Micro biota are a set of bacteria in our human bodies which may also protect us against the development of type 1 diabetes, say Scientists.
The immune system in human bodies has developed various mechanisms to detect, defend against and even destroy micro-organisms i.e. to combat pathogens.
These mechanisms include the antimicrobial peptides and other natural proteins that destroy pathogenic bacteria by disrupting their cellular membranes. Apart from their protective function, these peptides have also exhibited immunoregulatory abilities against several autoimmune diseases.
These mechanisms are not only produced by cells whose functions are immune-related but also by cells whose functions not immune related.
Diabetes is associated with deficiency of antimicrobial peptides called cathelicidins.
The production of these peptides is controlled by short-chain fatty acids produced by gut bacteria.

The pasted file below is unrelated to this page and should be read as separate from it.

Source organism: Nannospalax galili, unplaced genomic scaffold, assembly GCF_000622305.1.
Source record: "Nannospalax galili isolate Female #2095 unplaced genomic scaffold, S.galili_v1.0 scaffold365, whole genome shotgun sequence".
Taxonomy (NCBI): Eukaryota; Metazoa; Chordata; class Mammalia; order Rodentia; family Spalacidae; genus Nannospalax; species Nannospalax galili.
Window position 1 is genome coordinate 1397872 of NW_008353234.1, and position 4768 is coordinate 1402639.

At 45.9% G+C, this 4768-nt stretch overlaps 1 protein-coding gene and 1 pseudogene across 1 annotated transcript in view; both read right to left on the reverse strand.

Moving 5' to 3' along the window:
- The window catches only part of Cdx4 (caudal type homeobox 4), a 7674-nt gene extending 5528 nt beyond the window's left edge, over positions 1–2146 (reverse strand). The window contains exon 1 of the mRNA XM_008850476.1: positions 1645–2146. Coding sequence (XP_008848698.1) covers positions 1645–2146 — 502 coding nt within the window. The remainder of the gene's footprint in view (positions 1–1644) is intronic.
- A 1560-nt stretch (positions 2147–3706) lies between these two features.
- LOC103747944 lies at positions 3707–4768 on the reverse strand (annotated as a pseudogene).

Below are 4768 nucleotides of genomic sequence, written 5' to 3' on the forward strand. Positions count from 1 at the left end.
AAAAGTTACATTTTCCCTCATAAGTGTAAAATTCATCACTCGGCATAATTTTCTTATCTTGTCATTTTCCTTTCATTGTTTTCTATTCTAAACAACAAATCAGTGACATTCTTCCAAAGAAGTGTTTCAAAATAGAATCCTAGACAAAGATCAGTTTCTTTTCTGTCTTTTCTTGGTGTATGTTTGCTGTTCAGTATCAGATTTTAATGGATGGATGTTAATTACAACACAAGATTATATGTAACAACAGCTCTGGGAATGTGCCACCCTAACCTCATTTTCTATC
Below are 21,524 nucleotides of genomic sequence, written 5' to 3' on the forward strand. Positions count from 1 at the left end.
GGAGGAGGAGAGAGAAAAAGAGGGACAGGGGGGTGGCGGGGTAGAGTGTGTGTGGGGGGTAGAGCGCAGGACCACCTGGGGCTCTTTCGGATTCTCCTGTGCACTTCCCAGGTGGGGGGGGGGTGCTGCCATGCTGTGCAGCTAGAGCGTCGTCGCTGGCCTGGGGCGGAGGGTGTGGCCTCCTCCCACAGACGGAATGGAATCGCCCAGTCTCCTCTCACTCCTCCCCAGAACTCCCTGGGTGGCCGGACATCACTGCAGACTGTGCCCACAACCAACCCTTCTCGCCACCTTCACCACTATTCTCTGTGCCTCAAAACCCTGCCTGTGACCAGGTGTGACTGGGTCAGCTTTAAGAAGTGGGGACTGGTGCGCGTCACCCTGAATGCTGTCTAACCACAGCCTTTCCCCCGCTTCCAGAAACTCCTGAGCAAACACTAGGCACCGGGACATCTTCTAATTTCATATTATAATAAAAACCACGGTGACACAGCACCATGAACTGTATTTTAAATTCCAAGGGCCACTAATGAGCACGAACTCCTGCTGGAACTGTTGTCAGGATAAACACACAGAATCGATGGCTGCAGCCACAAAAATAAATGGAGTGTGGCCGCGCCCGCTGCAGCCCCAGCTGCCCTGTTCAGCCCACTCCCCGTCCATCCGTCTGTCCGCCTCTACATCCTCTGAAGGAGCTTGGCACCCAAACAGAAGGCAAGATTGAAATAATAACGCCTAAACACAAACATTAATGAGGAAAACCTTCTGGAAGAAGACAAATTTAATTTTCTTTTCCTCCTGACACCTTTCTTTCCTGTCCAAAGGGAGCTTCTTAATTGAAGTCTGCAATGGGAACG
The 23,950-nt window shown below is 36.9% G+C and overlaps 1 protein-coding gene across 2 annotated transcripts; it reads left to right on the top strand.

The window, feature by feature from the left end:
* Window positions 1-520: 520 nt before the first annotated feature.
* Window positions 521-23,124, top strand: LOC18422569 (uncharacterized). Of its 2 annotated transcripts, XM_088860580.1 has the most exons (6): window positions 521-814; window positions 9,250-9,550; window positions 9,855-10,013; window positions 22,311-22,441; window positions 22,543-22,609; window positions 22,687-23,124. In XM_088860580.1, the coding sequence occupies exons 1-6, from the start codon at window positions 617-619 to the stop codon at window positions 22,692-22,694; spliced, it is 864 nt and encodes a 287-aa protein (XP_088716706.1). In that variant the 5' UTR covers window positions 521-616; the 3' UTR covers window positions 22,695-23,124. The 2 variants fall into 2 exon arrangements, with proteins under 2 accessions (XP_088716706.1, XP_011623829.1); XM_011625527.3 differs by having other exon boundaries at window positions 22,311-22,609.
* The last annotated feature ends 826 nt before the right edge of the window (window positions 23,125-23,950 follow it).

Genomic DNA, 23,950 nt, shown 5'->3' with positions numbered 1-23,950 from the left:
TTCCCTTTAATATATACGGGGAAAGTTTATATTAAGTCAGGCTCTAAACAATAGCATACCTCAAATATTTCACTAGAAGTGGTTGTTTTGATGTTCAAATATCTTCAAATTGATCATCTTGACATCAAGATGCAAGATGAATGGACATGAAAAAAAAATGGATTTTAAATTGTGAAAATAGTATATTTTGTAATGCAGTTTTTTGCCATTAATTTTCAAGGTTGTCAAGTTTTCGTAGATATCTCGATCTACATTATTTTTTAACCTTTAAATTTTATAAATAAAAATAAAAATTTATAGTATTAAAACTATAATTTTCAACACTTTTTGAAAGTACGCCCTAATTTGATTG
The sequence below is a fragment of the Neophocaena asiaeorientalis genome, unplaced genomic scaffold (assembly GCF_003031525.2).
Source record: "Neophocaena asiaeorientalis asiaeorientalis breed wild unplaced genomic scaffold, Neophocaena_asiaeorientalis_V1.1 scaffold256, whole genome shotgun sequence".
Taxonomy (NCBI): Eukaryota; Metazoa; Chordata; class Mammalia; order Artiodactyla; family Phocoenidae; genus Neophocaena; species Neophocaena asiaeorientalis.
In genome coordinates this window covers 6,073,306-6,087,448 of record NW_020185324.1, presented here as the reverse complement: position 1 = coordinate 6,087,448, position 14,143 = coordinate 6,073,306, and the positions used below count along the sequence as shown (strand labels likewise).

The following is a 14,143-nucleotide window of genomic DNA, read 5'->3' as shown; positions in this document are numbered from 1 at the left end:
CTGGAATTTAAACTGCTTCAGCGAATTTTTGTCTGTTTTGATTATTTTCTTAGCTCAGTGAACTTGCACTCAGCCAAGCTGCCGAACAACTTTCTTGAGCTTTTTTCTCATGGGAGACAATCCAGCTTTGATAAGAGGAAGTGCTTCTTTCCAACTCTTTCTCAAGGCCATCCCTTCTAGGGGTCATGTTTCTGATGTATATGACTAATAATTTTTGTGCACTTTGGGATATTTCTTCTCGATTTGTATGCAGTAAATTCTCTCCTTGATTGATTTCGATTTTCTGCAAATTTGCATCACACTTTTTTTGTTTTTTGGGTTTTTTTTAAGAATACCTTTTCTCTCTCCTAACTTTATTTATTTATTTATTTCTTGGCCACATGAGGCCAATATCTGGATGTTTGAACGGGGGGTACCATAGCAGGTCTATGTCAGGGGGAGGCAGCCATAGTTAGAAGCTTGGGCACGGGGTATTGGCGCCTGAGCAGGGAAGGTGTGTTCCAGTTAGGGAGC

There is an existing hypothesis that juvenile diabetes (type 1) is an autoimmune disease where certain cells in the immune system attack beta cells in the pancreas thus impairing the secretion of insulin. It is also suspected that cathelicidins may be involved in the control of type 1 diabetes.
A research team comprising of Inserm, Paris Descartes University and the CNRS collaborating with teams from China and Sweden, all coordinated by Julien Diana are studying the possibility that this cathelicidin deficiency may be the cause of diabetics or vice versa.
Julien Diana explains that injecting cathelicidins in mice during the study, inhibited the development of pancreatic inflammation and, as such, suppressed the development of the autoimmune disease, diabetes type 1.
During research, transferring part of the gut bacteria from healthy mice to diabetic mice re-established a normal level of cathelicidin. As a bonus, the transfer of these micro-organisms reduced the occurrence of diabetes.